Leah here. More catching up on race reports, this one is only about 2 weeks old at least!
When I first targeted this race I had all sorts of goals. Then, I read horror stories of how HARD it was with the hills and the wind and the heat. And then, I went and got injured, so I had 6 weeks of real training before the race to go from running 1.5 miles to 13.1 after an already long day.
I’m actually quite pleased with the day I had, considering the circumstances, and hit almost every one of my goals. Let’s get to the recapping, shall we? Settle in, this will be a long one…
We had a company fun day at the driving range, which was bad because everyone was getting drunk and we had to be teetotalers (hehe), but great because we got to get on the road much earlier than expected. For lunch I ate a full plate of veggies, salad, some mac and cheese, and a few bites of beef and salmon. After we got in the car, it was calorie infusion time (as I’ve been operating at a debt, I don’t want to go into a race underfed), so I nommed on some pretzels and sesame sticks, we split a small DQ chocolate cherry blizzard (that made me feel a little sick, WAY more sugar than I’m used to), and when we got to our stop in Abilene, I ate a chicken burger and a TON of fries at Red Robin, to the point where I felt overfull. It could have been healthier calories, but mission accomplished. We chilled for a bit, hit the hot tub, and I slept well.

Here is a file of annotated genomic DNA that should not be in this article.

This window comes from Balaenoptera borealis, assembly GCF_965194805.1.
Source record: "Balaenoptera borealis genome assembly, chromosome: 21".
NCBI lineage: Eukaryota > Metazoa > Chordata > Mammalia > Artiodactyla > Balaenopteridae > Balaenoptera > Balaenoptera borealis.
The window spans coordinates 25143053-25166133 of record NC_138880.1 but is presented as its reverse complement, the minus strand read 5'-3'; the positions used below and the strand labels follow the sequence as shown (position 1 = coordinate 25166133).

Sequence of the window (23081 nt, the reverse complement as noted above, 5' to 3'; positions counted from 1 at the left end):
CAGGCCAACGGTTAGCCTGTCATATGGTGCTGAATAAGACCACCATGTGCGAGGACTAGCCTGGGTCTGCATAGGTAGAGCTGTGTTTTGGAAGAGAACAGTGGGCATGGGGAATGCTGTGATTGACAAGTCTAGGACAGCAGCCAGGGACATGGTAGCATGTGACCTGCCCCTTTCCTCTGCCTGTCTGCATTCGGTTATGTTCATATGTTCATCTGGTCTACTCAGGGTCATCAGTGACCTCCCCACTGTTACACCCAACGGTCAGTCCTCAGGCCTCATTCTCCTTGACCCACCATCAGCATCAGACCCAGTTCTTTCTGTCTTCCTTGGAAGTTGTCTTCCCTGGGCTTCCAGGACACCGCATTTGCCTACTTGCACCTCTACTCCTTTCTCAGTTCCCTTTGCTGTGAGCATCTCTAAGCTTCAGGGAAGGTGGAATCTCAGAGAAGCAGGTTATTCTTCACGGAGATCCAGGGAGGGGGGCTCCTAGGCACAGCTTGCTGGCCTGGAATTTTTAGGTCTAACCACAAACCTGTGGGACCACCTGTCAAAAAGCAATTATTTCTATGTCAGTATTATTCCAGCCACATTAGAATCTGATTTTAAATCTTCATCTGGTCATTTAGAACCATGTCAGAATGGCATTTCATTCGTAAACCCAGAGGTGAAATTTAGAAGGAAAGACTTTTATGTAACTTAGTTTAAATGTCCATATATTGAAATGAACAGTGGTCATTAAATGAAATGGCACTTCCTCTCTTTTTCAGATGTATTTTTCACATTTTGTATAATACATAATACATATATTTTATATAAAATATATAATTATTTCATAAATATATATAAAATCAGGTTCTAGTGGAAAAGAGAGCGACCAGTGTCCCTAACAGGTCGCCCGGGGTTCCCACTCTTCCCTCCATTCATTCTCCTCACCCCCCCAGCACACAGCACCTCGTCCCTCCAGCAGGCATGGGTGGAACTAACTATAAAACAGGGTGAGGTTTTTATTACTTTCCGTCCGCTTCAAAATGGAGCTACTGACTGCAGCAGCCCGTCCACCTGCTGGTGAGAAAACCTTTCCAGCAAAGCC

We drove the rest of the 2.5 hours to Lubbock (if we knew we would have been able to leave early we would have done the whole drive Friday, but it was fine). We rolled into packet pickup around 1 (and they delayed opening it until 1 so it worked).
Got our shirts, bought some visors (they weren’t giving them out at finish, rude), Joel bought the tri top he had been looking for but couldn’t find for 25% off, and then we headed out for some lunch. We hit up Baker Bros Deli, and I got a santa fe turkey sandwich and a salad. The same meal, essentially, I had at Play Tri that worked really well.